This apology in behalf of the speculative part of mankind, who make useful truth the end of their being, and its acquisition the business as well as entertainment of their lives, seems not improper, in order to rectify the mistake of those who measure merit by noise and outward appearance, and are too apt to depreciate and ridicule men of thought and retirement. The raillery and reproaches which are thrown on that species by those who abound in animal life, would incline one to think the world not sufficiently convinced that whatsoever is good or excellent proceeds from reason and reflection.
Even those who only regard truth as such, without communicating their thoughts, or applying them to practice, will seem worthy members of the commonwealth, if we compare the innocence and tranquillity with which they pass their lives, with the fraud and impertinence of other men. But the number of those who by abstracted thoughts become useless, is inconsiderable in respect of them who are hurtful to mankind by an active and restless disposition.
As in the distribution of other things, so in this the wisdom of Providence appears, that men addicted to intellectual pursuits bear a small proportion to those who rejoice in exerting the force and activity of their corporeal organs; for operations of the latter sort are limited to a narrow extent of time and place, whereas those of the mind are permanent and universal. Plato and Euclid enjoy a sort of immortality upon earth, and at this day read lectures to the world.
But if to inform the understanding, and regulate the will, is the most lasting and diffusive benefit, there will not be found so useful and excellent an institution as that of the Christian priesthood, which is now become the scorn of fools. That a numerous order of men should be consecrated to the study of the most sublime and beneficial truths, with a design to propagate them by their discourses and writings, to inform their fellow-creatures of the being and attributes of the Deity, to possess their minds with a sense of a future state, and not only to explain the nature of every virtue and moral duty, but likewise to persuade mankind to the practice of them by the most powerful and engaging motives, is a thing so excellent and necessary to the well-being of the world, that nobody but a modern freethinker could have the forehead or folly to turn it into ridicule.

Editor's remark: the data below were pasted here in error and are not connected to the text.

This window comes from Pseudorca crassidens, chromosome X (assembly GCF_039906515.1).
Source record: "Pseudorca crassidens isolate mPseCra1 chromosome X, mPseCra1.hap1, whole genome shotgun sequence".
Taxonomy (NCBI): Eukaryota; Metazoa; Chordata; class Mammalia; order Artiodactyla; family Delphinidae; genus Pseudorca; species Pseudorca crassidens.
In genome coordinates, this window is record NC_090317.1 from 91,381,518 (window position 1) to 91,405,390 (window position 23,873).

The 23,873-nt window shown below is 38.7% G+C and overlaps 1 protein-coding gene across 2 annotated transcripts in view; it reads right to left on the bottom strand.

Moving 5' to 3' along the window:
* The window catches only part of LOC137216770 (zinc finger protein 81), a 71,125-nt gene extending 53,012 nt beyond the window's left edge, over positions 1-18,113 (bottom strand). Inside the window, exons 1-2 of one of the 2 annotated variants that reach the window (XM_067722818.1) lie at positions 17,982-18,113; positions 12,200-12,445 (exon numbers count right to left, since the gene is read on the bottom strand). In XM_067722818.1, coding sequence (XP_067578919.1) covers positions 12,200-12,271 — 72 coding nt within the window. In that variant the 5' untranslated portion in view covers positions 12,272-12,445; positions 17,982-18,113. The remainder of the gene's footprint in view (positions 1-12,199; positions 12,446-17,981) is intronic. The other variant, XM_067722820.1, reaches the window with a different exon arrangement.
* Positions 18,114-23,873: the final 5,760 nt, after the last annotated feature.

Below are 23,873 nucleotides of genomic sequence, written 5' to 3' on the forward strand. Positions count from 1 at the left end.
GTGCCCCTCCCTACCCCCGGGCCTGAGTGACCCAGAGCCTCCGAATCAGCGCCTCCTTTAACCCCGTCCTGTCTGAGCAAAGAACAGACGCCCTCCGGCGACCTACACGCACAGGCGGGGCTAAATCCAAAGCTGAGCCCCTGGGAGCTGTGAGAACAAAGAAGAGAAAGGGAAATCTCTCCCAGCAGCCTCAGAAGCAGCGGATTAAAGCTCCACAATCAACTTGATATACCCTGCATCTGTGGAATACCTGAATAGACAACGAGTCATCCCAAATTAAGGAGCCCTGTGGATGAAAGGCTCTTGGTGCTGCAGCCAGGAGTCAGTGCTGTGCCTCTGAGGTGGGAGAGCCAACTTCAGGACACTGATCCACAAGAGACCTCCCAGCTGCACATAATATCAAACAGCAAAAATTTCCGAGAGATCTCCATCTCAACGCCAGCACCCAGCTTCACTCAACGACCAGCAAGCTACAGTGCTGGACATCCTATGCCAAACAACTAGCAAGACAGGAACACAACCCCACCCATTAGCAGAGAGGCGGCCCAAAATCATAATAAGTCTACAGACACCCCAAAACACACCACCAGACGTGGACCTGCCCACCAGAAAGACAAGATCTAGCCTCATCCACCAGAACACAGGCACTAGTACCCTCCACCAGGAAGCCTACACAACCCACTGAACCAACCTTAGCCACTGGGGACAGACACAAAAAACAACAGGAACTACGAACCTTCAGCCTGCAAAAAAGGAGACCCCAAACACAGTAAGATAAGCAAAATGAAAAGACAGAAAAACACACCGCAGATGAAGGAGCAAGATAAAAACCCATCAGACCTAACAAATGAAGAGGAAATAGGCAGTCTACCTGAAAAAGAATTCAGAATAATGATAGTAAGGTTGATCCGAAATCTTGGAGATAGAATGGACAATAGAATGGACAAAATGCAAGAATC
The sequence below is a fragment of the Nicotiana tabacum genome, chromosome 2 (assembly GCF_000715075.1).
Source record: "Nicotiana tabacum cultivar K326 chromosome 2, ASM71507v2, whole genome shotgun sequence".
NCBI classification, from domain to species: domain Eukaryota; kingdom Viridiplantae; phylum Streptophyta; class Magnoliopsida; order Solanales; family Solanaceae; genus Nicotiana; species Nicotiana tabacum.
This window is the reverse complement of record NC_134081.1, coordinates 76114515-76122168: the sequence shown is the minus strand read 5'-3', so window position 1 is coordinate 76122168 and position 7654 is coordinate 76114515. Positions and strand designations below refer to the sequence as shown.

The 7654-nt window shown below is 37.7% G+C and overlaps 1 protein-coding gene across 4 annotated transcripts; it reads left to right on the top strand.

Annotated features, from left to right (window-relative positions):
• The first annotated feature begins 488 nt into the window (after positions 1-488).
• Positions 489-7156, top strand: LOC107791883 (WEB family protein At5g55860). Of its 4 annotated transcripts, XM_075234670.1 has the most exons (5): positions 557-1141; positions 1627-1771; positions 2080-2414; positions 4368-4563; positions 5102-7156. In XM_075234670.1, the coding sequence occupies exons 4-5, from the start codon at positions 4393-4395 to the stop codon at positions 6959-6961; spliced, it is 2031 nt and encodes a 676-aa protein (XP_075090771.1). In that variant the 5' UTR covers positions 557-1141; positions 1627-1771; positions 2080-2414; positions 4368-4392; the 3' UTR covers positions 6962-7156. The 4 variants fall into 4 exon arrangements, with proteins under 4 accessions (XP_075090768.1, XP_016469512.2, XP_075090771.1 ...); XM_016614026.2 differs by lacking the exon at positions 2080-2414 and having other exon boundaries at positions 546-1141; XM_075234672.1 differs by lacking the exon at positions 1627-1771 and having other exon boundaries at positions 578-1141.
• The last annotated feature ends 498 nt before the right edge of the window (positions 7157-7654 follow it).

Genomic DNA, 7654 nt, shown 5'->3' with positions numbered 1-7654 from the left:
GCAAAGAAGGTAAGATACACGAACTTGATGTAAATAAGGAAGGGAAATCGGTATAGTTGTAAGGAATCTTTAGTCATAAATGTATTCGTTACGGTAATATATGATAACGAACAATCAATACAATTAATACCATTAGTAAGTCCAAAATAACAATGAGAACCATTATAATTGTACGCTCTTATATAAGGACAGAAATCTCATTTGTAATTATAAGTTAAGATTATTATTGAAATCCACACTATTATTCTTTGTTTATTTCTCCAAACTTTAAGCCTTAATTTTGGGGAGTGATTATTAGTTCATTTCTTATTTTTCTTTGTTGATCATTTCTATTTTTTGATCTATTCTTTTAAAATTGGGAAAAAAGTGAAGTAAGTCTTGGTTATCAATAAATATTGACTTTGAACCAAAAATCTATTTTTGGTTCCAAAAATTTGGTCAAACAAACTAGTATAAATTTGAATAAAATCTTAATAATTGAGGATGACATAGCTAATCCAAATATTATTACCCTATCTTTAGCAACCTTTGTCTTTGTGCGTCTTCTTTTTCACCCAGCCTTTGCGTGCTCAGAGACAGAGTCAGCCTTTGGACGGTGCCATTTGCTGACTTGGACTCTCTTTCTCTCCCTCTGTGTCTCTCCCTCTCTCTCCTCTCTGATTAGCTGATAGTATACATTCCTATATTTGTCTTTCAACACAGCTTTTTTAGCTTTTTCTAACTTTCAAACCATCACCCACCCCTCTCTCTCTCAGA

The light in which these points should be exposed to the view of one who is prejudiced against the names religion, church, priest, and the like, is to consider the clergy as so many philosophers, the churches as schools, and their sermons as lectures, for the information and improvement of the audience. How would the heart of Socrates or Tully have rejoiced, had they lived in a nation, where the law had made provision for philosophers to read lectures of morality and theology every seventh day, in several thousands of schools erected at the public charge throughout the whole country; at which lectures all ranks and sexes, without distinction, were obliged to be present for their general improvement! And what wicked wretches would they think those men, who should endeavour to defeat the purpose of so divine an institution!
It is indeed usual with that low tribe of writers, to pretend their design is only to reform the church, and expose the vices, and not the order, of the clergy. The author of a pamphlet printed the other day (which, without my mentioning the title, will on this occasion occur to the thoughts of those who have read it) hopes to insinuate by that artifice what he is afraid or ashamed openly to maintain. But there are two points which clearly shew what it is he aims at. The first is, that he constantly uses the word priests in such a manner, as that his reader cannot but observe he means to throw an odium on the clergy of